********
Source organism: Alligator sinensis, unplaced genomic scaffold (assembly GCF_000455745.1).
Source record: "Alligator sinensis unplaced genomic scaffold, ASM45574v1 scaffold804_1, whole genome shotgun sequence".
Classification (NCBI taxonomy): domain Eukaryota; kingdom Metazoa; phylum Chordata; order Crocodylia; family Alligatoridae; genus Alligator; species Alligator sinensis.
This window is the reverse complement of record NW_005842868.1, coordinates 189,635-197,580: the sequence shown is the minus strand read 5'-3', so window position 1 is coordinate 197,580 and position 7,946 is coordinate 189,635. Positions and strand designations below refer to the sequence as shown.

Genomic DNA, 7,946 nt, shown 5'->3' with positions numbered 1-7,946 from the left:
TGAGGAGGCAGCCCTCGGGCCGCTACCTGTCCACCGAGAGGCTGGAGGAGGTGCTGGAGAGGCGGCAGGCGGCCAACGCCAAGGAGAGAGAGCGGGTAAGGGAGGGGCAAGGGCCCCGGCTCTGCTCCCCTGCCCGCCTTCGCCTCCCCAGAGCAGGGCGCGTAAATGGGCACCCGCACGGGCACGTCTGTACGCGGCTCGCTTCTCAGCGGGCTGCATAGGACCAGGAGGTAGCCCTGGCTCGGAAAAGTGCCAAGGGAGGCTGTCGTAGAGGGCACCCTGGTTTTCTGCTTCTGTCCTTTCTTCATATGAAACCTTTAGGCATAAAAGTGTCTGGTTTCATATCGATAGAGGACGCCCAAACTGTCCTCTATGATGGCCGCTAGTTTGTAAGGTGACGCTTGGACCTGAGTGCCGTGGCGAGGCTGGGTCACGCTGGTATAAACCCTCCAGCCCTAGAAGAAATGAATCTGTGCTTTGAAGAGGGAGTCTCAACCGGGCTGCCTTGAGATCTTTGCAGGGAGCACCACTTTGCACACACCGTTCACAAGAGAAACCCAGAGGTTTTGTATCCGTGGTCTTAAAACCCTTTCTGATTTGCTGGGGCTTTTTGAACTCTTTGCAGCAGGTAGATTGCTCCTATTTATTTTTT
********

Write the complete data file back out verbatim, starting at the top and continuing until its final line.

Source organism: Alligator sinensis, unplaced genomic scaffold (assembly GCF_000455745.1).
Source record: "Alligator sinensis unplaced genomic scaffold, ASM45574v1 scaffold804_1, whole genome shotgun sequence".
Classification (NCBI taxonomy): domain Eukaryota; kingdom Metazoa; phylum Chordata; order Crocodylia; family Alligatoridae; genus Alligator; species Alligator sinensis.
This window is the reverse complement of record NW_005842868.1, coordinates 189,635-197,580: the sequence shown is the minus strand read 5'-3', so window position 1 is coordinate 197,580 and position 7,946 is coordinate 189,635. Positions and strand designations below refer to the sequence as shown.

Genomic DNA, 7,946 nt, shown 5'->3' with positions numbered 1-7,946 from the left:
TGAGGAGGCAGCCCTCGGGCCGCTACCTGTCCACCGAGAGGCTGGAGGAGGTGCTGGAGAGGCGGCAGGCGGCCAACGCCAAGGAGAGAGAGCGGGTAAGGGAGGGGCAAGGGCCCCGGCTCTGCTCCCCTGCCCGCCTTCGCCTCCCCAGAGCAGGGCGCGTAAATGGGCACCCGCACGGGCACGTCTGTACGCGGCTCGCTTCTCAGCGGGCTGCATAGGACCAGGAGGTAGCCCTGGCTCGGAAAAGTGCCAAGGGAGGCTGTCGTAGAGGGCACCCTGGTTTTCTGCTTCTGTCCTTTCTTCATATGAAACCTTTAGGCATAAAAGTGTCTGGTTTCATATCGATAGAGGACGCCCAAACTGTCCTCTATGATGGCCGCTAGTTTGTAAGGTGACGCTTGGACCTGAGTGCCGTGGCGAGGCTGGGTCACGCTGGTATAAACCCTCCAGCCCTAGAAGAAATGAATCTGTGCTTTGAAGAGGGAGTCTCAACCGGGCTGCCTTGAGATCTTTGCAGGGAGCACCACTTTGCACACACCGTTCACAAGAGAAACCCAGAGGTTTTGTATCCGTGGTCTTAAAACCCTTTCTGATTTGCTGGGGCTTTTTGAACTCTTTGCAGCAGGTAGATTGCTCCTATTTATTTTTT